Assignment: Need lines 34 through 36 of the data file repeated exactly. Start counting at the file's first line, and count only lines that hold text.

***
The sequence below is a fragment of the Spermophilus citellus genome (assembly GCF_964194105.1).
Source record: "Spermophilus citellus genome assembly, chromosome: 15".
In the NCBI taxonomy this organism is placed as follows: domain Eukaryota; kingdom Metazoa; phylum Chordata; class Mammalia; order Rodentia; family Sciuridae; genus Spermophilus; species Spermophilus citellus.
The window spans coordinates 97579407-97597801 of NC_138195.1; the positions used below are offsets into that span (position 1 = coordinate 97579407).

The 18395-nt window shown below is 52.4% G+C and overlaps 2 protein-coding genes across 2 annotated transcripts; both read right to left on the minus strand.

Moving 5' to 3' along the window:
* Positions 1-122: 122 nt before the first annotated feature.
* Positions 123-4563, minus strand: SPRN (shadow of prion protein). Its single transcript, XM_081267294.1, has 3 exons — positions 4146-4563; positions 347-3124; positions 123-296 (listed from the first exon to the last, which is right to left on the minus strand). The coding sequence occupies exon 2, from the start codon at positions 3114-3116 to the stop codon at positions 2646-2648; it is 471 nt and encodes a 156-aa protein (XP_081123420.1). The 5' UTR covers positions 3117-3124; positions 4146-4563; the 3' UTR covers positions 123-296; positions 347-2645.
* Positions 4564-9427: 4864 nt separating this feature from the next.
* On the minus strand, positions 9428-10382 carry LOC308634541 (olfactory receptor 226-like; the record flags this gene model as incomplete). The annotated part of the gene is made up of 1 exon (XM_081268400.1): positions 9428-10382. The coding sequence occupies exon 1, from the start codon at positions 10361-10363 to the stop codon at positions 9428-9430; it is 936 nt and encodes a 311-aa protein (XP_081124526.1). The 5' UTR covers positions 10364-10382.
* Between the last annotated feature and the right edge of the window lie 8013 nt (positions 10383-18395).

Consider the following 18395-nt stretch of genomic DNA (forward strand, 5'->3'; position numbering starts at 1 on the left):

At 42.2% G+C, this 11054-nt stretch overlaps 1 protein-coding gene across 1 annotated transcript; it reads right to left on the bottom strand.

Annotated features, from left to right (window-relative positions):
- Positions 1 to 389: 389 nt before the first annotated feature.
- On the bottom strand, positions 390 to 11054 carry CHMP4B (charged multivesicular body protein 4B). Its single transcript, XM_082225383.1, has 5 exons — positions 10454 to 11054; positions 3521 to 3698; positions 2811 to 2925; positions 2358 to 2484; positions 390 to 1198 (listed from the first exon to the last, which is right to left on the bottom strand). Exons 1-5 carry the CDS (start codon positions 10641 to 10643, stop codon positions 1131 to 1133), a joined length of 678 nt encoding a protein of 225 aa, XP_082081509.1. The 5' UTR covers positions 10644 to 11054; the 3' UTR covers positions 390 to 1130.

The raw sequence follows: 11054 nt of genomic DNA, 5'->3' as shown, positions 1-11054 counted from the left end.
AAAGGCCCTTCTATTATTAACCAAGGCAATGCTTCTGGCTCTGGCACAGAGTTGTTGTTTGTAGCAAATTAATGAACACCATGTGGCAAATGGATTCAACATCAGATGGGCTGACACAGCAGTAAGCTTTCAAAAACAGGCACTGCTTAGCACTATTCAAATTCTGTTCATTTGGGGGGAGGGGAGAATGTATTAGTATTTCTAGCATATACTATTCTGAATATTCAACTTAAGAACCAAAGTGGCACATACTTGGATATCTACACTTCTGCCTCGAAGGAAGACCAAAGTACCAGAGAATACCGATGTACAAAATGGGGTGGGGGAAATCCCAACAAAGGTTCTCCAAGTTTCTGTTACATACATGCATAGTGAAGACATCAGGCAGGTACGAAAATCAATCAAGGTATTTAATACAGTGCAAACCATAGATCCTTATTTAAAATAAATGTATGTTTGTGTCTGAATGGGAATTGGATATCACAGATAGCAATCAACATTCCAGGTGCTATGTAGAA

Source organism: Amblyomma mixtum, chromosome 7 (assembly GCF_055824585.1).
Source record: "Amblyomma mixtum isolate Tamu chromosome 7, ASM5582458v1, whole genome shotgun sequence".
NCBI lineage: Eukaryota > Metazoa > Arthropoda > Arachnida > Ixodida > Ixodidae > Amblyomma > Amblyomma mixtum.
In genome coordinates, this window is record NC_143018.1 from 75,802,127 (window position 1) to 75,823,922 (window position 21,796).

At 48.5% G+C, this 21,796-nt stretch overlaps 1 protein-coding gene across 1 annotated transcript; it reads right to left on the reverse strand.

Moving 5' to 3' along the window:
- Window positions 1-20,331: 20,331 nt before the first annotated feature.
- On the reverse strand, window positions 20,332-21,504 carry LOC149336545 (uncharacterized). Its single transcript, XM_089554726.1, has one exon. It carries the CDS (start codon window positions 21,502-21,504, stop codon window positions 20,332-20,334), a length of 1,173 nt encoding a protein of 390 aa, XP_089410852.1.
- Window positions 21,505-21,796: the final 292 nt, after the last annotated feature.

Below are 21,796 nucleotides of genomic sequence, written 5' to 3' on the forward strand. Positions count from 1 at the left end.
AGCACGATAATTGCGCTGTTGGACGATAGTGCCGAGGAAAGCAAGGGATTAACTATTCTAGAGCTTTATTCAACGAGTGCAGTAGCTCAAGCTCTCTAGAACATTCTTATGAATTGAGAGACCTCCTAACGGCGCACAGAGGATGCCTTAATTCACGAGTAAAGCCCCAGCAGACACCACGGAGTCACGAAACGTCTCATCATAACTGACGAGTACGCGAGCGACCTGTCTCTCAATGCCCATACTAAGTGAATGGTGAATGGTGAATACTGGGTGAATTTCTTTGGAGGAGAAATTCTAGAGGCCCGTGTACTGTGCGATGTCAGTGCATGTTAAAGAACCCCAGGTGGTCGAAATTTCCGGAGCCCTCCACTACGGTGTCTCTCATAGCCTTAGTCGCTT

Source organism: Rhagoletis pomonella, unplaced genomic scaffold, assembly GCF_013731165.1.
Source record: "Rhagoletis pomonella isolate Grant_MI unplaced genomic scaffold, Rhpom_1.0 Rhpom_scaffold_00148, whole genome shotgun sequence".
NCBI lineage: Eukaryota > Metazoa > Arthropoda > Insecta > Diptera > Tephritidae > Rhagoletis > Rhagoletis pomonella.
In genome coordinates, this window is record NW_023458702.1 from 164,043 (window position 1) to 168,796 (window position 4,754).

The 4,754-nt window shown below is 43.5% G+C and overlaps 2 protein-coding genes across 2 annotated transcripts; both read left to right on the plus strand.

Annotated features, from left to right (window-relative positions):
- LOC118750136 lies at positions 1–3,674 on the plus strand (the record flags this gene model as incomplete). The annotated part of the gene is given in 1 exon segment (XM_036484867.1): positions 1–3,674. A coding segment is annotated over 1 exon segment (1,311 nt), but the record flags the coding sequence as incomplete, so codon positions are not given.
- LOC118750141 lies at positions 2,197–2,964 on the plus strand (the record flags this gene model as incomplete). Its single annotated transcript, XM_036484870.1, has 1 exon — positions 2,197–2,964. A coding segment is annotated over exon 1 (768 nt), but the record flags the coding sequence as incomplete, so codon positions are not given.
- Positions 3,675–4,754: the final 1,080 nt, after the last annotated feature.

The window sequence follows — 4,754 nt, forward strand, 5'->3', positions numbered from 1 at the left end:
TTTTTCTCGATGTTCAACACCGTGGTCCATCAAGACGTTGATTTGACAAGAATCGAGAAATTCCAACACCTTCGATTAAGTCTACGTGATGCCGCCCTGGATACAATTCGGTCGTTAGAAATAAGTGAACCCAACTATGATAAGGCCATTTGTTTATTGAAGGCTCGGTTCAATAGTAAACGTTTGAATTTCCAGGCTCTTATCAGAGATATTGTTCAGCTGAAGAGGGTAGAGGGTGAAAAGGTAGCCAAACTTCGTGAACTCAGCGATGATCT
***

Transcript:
The 4,754-nt window shown below is 43.5% G+C and overlaps 2 protein-coding genes across 2 annotated transcripts; both read left to right on the plus strand.

Annotated features, from left to right (window-relative positions):
- LOC118750136 lies at positions 1–3,674 on the plus strand (the record flags this gene model as incomplete). The annotated part of the gene is given in 1 exon segment (XM_036484867.1): positions 1–3,674. A coding segment is annotated over 1 exon segment (1,311 nt), but the record flags the coding sequence as incomplete, so codon positions are not given.